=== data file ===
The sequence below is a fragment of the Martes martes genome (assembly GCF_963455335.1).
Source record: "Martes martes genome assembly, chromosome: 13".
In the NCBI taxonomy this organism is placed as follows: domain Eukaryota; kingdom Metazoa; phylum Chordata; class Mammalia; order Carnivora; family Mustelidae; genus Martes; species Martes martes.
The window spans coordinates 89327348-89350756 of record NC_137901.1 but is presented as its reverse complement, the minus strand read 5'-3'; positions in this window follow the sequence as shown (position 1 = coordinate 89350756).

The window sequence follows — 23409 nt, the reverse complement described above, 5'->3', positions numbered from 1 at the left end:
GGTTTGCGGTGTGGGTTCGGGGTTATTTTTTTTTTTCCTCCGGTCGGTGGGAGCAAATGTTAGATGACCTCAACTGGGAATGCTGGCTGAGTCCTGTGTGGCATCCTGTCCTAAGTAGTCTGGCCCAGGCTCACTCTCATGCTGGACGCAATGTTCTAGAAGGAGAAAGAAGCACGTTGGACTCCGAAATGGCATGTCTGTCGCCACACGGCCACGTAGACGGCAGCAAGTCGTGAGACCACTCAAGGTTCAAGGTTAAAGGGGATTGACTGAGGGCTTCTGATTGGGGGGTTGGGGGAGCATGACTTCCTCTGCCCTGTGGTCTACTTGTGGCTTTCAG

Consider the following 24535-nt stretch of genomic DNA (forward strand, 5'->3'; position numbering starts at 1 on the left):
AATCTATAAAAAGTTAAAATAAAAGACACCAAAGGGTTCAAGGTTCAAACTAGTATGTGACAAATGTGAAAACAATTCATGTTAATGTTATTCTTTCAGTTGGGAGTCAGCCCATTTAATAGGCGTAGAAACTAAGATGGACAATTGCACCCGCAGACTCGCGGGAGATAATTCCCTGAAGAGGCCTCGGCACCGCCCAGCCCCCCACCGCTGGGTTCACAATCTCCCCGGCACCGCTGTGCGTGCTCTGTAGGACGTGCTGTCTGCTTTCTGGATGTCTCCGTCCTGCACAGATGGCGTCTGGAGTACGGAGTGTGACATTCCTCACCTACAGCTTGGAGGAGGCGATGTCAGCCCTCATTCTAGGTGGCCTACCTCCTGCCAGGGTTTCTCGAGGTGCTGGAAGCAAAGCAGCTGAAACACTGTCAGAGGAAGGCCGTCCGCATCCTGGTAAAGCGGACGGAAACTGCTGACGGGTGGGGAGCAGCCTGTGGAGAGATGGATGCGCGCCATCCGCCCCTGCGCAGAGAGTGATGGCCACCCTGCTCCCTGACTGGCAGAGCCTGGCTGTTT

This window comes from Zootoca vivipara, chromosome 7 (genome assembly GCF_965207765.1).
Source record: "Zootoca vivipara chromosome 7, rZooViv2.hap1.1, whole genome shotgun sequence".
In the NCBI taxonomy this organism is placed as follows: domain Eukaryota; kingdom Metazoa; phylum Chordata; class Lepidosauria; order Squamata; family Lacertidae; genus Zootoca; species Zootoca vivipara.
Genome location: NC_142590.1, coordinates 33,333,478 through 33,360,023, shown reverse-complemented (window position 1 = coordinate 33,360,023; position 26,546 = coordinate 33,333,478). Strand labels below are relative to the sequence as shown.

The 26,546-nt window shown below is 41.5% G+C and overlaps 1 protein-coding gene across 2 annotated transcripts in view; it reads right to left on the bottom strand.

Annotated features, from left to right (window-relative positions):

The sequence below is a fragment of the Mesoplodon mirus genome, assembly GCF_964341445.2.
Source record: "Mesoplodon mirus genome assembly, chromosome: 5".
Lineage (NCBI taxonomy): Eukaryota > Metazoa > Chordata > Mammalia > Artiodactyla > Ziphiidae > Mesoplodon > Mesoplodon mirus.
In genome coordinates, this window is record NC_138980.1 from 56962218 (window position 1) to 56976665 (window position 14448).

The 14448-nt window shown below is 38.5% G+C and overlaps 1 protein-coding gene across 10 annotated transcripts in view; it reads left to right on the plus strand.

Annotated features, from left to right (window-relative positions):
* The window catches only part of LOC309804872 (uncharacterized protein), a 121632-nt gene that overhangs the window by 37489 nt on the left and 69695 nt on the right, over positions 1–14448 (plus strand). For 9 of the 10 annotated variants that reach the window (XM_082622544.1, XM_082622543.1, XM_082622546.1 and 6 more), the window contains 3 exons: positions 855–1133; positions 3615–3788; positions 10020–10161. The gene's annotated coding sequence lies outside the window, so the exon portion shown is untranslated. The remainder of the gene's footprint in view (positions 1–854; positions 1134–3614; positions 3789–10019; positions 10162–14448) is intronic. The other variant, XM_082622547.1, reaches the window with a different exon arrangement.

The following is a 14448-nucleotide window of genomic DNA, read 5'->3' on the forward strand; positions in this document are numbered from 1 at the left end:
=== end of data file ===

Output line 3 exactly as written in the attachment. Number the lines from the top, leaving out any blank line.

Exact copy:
In the NCBI taxonomy this organism is placed as follows: domain Eukaryota; kingdom Metazoa; phylum Chordata; class Mammalia; order Carnivora; family Mustelidae; genus Martes; species Martes martes.